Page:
Method of administration Clozaril is administered orally.

Switching from a previous antipsychotic therapy to Clozaril

It is generally recommended that Clozaril should not be used in combination with other antipsychotics. When Clozaril therapy is to be initiated in a patient undergoing oral antipsychotic therapy, it is recommended that the other antipsychotic should first be discontinued by tapering the dosage downwards.

Special populations: Hepatic impairment Patients with hepatic impairment should receive Clozaril with caution along with regular monitoring of liver function tests (see section 4.4 of SmPC).

Paediatric population No paediatric studies have been performed. The safety and efficacy of Clozaril in children and adolescents under the age of 16 years have not yet been established. Clozaril should not be used in this group until further data becomes available.

Patients 60 years of age and older Initiation of treatment is recommended at a particularly low dose (12.5 mg given once on the first day), with subsequent dose increments restricted to 25 mg/day.

See SmPC for information on ending therapy.

Contraindications

Hypersensitivity to the active substance or to any of the excipients. Patients unable to undergo regular blood tests. History of toxic or idiosyncratic granulocytopenia /agranulocytosis (with the exception of granulocytopenia /agranulocytosis from previous chemotherapy). History of Clozaril induced agranulocytosis. Concurrent treatment with substances known to have a substantial potential for causing agranulocytosis; concomitant use of depot antipsychotics is discouraged.

Impaired bone marrow function. Uncontrolled epilepsy. Alcoholic and other toxic psychoses, drug intoxication, comatose conditions. Circulatory collapse and/or CNS depression of any cause. Severe renal or cardiac disorders (e.g. myocarditis). Active liver disease associated with nausea, anorexia or jaundice; progressive liver disease, hepatic failure. Paralytic ileus.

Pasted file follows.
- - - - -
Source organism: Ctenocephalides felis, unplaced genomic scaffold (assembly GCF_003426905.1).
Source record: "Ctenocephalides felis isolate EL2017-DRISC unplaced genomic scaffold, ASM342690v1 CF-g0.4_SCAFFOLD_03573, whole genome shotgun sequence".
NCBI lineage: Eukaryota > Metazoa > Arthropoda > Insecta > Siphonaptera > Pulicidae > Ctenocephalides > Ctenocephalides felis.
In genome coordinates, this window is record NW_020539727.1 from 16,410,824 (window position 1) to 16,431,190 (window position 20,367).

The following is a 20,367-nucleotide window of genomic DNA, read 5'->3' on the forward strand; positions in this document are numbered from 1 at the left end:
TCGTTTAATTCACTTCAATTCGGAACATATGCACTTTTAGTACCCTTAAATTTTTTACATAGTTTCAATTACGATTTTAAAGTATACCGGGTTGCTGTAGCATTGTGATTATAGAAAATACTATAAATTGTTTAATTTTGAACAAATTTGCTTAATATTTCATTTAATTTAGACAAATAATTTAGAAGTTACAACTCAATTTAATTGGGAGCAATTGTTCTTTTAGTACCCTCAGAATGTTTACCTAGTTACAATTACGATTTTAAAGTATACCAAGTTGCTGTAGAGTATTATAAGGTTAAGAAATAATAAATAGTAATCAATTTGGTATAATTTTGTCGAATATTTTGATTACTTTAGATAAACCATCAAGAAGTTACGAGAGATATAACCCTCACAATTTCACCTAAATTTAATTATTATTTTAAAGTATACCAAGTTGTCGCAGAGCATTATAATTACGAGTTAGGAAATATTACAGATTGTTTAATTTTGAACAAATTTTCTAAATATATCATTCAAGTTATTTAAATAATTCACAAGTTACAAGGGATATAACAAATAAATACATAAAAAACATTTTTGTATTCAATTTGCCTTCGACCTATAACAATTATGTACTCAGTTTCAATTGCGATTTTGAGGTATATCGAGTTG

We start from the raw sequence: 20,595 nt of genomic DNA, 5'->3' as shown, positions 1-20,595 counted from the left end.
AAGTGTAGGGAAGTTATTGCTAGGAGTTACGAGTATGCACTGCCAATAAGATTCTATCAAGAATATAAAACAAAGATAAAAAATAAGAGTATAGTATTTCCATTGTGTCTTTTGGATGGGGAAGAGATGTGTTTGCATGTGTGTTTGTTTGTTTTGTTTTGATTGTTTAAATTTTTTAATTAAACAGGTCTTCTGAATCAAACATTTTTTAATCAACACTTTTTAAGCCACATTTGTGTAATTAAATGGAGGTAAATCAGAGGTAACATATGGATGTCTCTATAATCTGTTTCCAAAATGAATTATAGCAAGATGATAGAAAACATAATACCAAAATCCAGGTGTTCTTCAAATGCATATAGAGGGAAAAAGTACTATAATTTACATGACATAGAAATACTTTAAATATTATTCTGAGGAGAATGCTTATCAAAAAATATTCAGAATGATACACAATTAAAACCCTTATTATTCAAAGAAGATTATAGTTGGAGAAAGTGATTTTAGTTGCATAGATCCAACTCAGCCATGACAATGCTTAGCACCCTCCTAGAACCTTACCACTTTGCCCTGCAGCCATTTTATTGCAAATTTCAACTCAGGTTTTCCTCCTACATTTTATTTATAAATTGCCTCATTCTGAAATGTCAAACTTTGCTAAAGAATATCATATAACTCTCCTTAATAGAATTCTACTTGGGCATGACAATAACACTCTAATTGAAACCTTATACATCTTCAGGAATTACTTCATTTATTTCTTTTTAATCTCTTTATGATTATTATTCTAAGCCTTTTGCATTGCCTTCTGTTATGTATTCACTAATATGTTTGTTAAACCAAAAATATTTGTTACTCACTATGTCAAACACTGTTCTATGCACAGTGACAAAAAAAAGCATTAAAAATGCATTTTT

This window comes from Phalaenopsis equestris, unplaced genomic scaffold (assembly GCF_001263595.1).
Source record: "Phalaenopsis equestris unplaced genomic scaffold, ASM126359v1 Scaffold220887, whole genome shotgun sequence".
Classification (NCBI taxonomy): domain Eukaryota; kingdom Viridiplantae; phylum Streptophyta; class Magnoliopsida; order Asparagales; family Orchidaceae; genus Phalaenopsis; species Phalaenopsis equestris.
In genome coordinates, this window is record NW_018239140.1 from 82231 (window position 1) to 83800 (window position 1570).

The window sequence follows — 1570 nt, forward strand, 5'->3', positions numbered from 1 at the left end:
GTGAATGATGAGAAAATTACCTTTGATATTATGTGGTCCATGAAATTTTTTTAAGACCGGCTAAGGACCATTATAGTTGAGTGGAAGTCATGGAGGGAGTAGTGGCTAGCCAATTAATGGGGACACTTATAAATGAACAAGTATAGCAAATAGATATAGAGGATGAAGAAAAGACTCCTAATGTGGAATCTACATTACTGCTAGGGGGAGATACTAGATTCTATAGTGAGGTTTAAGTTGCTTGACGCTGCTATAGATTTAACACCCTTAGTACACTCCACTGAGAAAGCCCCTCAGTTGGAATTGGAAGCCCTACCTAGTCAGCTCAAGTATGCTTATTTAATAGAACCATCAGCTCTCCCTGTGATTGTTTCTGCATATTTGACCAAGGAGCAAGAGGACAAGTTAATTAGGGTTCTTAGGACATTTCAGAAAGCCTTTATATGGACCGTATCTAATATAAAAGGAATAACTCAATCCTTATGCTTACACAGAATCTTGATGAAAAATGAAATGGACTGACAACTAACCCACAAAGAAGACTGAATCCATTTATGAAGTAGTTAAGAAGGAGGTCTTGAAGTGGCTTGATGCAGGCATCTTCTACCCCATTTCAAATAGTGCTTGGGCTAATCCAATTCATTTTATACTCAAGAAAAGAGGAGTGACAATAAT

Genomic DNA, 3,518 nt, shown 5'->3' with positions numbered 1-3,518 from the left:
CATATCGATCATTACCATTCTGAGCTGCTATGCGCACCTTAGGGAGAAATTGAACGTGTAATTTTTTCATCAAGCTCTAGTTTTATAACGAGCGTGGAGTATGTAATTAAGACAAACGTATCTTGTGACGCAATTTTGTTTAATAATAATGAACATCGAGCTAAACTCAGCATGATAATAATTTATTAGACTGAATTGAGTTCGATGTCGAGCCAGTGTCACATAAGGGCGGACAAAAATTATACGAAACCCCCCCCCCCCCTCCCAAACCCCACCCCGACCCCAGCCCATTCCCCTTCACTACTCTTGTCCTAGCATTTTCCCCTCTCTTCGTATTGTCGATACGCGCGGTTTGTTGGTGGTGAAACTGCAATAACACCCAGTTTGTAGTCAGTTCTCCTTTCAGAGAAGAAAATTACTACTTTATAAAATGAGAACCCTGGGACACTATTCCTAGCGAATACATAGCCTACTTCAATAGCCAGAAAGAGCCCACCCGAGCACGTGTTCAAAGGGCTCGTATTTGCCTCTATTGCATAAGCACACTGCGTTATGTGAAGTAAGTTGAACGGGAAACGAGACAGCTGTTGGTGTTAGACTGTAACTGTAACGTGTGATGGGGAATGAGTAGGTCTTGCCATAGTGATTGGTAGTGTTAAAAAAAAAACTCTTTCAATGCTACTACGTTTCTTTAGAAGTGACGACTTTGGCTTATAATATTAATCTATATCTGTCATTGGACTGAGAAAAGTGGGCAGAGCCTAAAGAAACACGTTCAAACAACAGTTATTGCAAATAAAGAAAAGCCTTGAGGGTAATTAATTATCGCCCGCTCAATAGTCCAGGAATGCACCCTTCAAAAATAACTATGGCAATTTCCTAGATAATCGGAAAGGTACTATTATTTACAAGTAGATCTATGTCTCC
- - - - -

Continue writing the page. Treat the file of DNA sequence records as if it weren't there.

Warnings and Precautions

Agranulocytosis : Before initiating clozapine therapy, patients should have a blood test and a history and physical examination. Clozaril can cause agranulocytosis, so is restricted to patients who have initially normal leukocyte findings (White Blood Cell (WBC) count > 3.5x 109/l and Absolute Neutrophil Count (ANC) > 2.0x 109l), and in whom regular WBC counts and ANC can be performed within 10 days prior to starting Clozaril, weekly for first 18 weeks, thereafter at 4 week intervals throughout treatment and for 4 weeks after complete discontinuation. 

Patients with history of cardiac illness or abnormal cardiac findings on physical examination prior to treatment should be referred to a specialist for other examinations that might include an ECG, and the patient treated only if the expected benefits clearly outweigh the risks. The treating physician should consider performing a pre-treatment ECG.

QT interval prolongation: As with other antipsychotics, caution is advised in patients with known cardiovascular disease or family history of QT prolongation. As with other antipsychotics, caution should be exercised when clozapine is prescribed with medicines known to increase QTc interval.